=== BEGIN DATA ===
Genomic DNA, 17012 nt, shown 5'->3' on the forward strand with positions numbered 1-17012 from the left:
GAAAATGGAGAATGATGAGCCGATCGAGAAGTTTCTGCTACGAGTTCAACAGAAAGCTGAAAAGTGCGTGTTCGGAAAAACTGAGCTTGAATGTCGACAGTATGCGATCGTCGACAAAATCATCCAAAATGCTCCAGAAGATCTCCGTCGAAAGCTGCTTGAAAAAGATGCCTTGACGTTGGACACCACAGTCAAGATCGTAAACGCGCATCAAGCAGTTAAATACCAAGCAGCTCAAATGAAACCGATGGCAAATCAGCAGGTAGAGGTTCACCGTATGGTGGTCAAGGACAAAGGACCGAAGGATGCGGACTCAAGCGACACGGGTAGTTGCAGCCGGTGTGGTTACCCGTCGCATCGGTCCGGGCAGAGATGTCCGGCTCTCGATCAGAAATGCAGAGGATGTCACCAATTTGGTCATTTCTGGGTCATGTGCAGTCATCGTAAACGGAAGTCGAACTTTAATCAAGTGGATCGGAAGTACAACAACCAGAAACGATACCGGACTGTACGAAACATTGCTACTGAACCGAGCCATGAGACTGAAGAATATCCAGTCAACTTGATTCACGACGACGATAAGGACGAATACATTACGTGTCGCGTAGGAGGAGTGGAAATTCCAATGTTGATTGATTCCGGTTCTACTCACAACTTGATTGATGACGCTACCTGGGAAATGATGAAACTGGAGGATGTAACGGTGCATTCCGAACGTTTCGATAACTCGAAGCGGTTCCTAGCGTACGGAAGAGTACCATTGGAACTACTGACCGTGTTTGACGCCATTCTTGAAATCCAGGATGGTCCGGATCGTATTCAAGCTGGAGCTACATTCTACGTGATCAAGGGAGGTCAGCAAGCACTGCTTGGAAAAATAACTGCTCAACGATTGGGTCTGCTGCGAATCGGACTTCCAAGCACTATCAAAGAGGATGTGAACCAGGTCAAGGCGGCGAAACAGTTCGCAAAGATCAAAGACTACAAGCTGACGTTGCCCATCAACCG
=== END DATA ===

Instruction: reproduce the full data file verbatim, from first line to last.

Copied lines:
Genomic DNA, 17012 nt, shown 5'->3' on the forward strand with positions numbered 1-17012 from the left:
GAAAATGGAGAATGATGAGCCGATCGAGAAGTTTCTGCTACGAGTTCAACAGAAAGCTGAAAAGTGCGTGTTCGGAAAAACTGAGCTTGAATGTCGACAGTATGCGATCGTCGACAAAATCATCCAAAATGCTCCAGAAGATCTCCGTCGAAAGCTGCTTGAAAAAGATGCCTTGACGTTGGACACCACAGTCAAGATCGTAAACGCGCATCAAGCAGTTAAATACCAAGCAGCTCAAATGAAACCGATGGCAAATCAGCAGGTAGAGGTTCACCGTATGGTGGTCAAGGACAAAGGACCGAAGGATGCGGACTCAAGCGACACGGGTAGTTGCAGCCGGTGTGGTTACCCGTCGCATCGGTCCGGGCAGAGATGTCCGGCTCTCGATCAGAAATGCAGAGGATGTCACCAATTTGGTCATTTCTGGGTCATGTGCAGTCATCGTAAACGGAAGTCGAACTTTAATCAAGTGGATCGGAAGTACAACAACCAGAAACGATACCGGACTGTACGAAACATTGCTACTGAACCGAGCCATGAGACTGAAGAATATCCAGTCAACTTGATTCACGACGACGATAAGGACGAATACATTACGTGTCGCGTAGGAGGAGTGGAAATTCCAATGTTGATTGATTCCGGTTCTACTCACAACTTGATTGATGACGCTACCTGGGAAATGATGAAACTGGAGGATGTAACGGTGCATTCCGAACGTTTCGATAACTCGAAGCGGTTCCTAGCGTACGGAAGAGTACCATTGGAACTACTGACCGTGTTTGACGCCATTCTTGAAATCCAGGATGGTCCGGATCGTATTCAAGCTGGAGCTACATTCTACGTGATCAAGGGAGGTCAGCAAGCACTGCTTGGAAAAATAACTGCTCAACGATTGGGTCTGCTGCGAATCGGACTTCCAAGCACTATCAAAGAGGATGTGAACCAGGTCAAGGCGGCGAAACAGTTCGCAAAGATCAAAGACTACAAGCTGACGTTGCCCATCAACCG